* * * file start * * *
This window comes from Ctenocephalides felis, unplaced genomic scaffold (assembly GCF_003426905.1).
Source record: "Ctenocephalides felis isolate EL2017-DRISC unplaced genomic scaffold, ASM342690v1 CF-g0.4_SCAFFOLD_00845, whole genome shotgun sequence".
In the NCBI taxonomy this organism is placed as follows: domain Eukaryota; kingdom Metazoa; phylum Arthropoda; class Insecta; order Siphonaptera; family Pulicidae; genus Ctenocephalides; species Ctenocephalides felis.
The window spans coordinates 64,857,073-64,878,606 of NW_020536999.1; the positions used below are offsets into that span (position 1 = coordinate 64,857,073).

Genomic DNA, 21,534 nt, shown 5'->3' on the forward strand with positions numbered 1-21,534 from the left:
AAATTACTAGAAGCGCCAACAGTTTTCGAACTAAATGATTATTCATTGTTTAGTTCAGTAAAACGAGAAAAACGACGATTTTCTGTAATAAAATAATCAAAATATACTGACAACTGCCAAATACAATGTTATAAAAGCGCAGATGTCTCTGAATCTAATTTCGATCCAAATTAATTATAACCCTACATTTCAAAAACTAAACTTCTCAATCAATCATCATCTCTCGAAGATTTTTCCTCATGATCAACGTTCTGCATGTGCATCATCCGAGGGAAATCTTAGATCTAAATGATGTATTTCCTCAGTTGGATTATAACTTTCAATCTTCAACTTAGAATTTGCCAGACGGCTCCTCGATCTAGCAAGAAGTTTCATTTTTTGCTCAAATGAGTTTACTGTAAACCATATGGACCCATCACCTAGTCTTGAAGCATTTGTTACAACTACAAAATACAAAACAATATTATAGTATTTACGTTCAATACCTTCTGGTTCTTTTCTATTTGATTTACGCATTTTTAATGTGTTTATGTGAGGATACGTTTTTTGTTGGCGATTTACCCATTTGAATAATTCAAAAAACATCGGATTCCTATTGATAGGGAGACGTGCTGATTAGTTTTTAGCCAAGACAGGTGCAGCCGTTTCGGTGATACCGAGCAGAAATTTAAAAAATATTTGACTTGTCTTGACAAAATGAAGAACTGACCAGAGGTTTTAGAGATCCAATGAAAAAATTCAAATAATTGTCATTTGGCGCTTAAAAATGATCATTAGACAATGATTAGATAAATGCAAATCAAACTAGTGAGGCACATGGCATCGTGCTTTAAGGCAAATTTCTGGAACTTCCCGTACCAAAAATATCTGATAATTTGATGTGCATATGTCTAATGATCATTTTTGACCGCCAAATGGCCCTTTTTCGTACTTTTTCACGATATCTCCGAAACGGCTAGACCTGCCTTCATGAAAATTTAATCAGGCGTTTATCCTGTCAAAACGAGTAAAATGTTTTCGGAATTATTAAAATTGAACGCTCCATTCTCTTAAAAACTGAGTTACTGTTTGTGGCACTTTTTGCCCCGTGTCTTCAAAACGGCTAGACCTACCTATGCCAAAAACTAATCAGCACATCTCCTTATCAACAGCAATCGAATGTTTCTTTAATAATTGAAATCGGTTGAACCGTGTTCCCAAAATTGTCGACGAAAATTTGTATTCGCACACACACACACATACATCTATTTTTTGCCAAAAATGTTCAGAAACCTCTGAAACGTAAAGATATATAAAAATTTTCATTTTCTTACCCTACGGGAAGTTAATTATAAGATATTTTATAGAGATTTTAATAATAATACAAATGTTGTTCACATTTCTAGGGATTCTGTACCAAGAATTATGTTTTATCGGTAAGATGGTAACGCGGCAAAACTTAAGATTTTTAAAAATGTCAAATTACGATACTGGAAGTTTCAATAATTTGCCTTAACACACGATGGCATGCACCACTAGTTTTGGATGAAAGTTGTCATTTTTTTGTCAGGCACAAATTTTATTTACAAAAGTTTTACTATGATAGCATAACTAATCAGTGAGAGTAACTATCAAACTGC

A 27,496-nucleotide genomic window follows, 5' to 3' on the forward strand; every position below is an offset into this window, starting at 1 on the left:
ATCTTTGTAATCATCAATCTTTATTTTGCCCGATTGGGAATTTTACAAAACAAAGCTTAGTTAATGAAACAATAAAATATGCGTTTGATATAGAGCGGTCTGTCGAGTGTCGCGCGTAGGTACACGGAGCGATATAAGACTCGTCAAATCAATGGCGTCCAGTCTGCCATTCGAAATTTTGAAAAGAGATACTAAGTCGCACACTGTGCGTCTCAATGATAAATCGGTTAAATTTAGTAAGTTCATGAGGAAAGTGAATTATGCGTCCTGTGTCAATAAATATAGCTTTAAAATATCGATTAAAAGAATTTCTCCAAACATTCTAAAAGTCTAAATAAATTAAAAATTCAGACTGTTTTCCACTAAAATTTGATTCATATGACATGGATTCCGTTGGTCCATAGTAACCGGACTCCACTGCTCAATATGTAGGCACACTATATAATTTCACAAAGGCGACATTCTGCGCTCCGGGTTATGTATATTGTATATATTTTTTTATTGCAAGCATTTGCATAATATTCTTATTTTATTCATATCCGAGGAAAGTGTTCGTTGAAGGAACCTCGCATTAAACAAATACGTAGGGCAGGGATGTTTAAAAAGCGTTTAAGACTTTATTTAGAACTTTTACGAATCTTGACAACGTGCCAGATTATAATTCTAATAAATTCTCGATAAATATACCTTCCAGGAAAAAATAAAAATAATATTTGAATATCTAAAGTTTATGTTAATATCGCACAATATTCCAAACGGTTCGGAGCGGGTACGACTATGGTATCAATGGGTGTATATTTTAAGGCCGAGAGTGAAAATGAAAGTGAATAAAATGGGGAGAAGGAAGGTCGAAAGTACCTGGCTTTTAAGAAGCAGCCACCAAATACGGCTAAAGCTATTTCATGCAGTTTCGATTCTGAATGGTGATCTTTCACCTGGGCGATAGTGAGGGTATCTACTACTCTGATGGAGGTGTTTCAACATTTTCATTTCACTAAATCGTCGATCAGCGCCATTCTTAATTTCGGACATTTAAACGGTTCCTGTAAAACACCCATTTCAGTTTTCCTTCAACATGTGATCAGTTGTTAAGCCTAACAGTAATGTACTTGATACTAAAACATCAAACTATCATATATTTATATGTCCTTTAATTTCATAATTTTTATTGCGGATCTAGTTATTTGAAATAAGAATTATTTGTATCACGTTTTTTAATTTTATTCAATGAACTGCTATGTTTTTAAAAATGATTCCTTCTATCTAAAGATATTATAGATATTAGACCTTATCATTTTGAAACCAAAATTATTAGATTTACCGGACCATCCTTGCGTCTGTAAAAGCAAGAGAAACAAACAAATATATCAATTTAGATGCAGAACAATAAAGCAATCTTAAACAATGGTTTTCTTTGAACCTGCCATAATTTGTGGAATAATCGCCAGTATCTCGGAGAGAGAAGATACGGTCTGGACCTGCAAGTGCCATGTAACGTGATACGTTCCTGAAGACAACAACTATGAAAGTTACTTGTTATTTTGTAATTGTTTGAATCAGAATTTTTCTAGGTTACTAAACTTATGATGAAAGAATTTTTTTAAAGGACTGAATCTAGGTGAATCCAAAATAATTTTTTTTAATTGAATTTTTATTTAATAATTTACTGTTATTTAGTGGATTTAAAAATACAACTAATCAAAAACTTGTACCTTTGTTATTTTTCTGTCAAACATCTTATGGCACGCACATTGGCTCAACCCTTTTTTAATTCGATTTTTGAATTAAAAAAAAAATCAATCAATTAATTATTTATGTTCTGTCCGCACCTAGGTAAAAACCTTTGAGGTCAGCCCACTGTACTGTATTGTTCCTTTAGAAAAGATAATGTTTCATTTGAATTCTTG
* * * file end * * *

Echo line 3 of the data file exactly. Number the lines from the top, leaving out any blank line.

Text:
In the NCBI taxonomy this organism is placed as follows: domain Eukaryota; kingdom Metazoa; phylum Arthropoda; class Insecta; order Siphonaptera; family Pulicidae; genus Ctenocephalides; species Ctenocephalides felis.